TALES AND LEGENDS OF THE MOUNTAIN KINGDOM: Frankenstein Creator Visits Rossland

Allyson Kenning
By Allyson Kenning
June 3rd, 2013

A recent article here in the Telegraph revealed that a special visitor will be in town for a few days next month, namely Sasha Van Bon Bon, a burlesque dancer of note who will be giving Rosslanders an opportunity to see her perform – and an opportunity to learn some burlesque moves in workshops. Recently, Shane Koyczan was also in town, wowing the Mountain Kingdom with his poetry. In fact, lots of cool artsy types come through town on their travels through the Kootenays, providing us with some much needed cultural outlets.

Once upon a time, however, Rossland had very few cultural outlets, back in the days when it was an isolated mudpit with a predominantly single male population. But once in a while someone of note would show up, someone who would come to entertain those lonely single males, someone other than a small horde of sequestered prostitutes, someone of class and poshness and learning. Peggy Webling was one of those entertainers.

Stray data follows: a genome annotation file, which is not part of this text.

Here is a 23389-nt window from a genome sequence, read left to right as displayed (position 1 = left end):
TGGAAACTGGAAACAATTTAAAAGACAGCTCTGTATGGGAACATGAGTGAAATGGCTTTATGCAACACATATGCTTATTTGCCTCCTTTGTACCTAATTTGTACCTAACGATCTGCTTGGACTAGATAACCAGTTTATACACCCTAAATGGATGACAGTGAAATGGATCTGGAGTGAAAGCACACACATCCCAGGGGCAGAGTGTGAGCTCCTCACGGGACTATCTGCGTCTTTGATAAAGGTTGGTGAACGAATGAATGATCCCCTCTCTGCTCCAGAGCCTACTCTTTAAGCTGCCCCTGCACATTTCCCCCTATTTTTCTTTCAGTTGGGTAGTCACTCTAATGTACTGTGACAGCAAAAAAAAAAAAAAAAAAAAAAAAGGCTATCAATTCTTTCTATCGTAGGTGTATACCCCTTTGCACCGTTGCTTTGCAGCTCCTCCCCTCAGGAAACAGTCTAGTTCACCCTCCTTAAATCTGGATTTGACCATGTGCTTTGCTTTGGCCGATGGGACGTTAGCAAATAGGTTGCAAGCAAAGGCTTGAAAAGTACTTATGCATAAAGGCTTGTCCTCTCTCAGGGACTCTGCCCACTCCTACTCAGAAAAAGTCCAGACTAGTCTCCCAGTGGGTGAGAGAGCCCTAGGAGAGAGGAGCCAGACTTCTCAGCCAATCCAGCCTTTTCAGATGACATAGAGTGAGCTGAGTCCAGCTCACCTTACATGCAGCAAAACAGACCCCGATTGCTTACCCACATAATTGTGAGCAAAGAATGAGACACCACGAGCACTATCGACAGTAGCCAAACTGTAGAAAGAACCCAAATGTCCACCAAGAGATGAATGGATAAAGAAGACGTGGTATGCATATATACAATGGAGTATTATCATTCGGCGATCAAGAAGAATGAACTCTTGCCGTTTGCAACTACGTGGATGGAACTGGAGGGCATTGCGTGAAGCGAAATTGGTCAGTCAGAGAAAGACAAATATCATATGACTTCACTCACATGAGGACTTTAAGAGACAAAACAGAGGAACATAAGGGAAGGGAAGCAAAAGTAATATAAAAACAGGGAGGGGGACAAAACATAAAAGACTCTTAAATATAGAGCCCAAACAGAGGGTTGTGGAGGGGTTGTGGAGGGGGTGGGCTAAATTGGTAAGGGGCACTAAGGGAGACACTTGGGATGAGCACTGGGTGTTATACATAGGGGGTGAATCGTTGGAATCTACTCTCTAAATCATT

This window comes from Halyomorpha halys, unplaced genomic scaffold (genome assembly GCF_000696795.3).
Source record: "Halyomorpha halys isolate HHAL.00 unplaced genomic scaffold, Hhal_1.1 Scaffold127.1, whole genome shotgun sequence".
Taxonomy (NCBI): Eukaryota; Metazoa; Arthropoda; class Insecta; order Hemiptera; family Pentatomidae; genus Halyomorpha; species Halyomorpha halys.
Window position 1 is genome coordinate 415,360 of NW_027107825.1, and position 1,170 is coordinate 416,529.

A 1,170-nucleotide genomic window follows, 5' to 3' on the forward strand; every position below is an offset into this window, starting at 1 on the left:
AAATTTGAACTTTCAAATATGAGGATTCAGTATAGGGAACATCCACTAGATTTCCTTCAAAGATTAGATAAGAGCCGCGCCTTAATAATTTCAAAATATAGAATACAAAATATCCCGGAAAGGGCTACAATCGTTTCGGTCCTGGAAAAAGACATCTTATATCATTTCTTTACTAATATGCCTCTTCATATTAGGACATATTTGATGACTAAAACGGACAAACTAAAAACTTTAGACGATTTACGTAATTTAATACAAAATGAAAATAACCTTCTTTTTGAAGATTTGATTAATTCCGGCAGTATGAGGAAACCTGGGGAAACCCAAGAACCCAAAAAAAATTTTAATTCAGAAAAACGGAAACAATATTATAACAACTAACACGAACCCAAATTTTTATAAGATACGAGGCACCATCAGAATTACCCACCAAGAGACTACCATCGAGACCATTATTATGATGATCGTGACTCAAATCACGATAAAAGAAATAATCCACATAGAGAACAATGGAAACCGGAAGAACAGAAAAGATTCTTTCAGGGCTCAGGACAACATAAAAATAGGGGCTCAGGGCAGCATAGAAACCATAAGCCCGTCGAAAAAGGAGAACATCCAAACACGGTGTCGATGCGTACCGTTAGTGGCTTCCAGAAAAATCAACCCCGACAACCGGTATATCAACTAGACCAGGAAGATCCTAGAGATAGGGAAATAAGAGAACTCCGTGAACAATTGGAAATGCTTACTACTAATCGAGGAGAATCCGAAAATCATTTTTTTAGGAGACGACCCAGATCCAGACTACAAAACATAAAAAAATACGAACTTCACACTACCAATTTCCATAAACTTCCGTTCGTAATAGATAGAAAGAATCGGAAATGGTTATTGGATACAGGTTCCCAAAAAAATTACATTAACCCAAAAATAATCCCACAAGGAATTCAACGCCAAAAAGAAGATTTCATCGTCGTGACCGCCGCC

I found out about Peggy Webling’s visit to Rossland in an unassuming paragraph of Jeremy Mouat’s book, Roaring Days. She’s mentioned along with another entertainer, Kitty Harris, which is most likely a stage name and for which my research turned up a slew of dead ends. Kitty was noted, however, for having what sounds like a fairly risque stage show that she toured around with back in the late 1890s, stopping in Rossland briefly where she teased miners by coquettishly cooing sultry phrases such as “I’m your warm baby”, “I’m your hot stuff”, and “come kiss your honey, Oh, do come and kiss your baby.”

Let’s hope she brought with her a posse of brawny body guards; she would probably have needed them.

Peggy Webling had a slightly different approach. But before we get to that, some background is necessary to place her in context.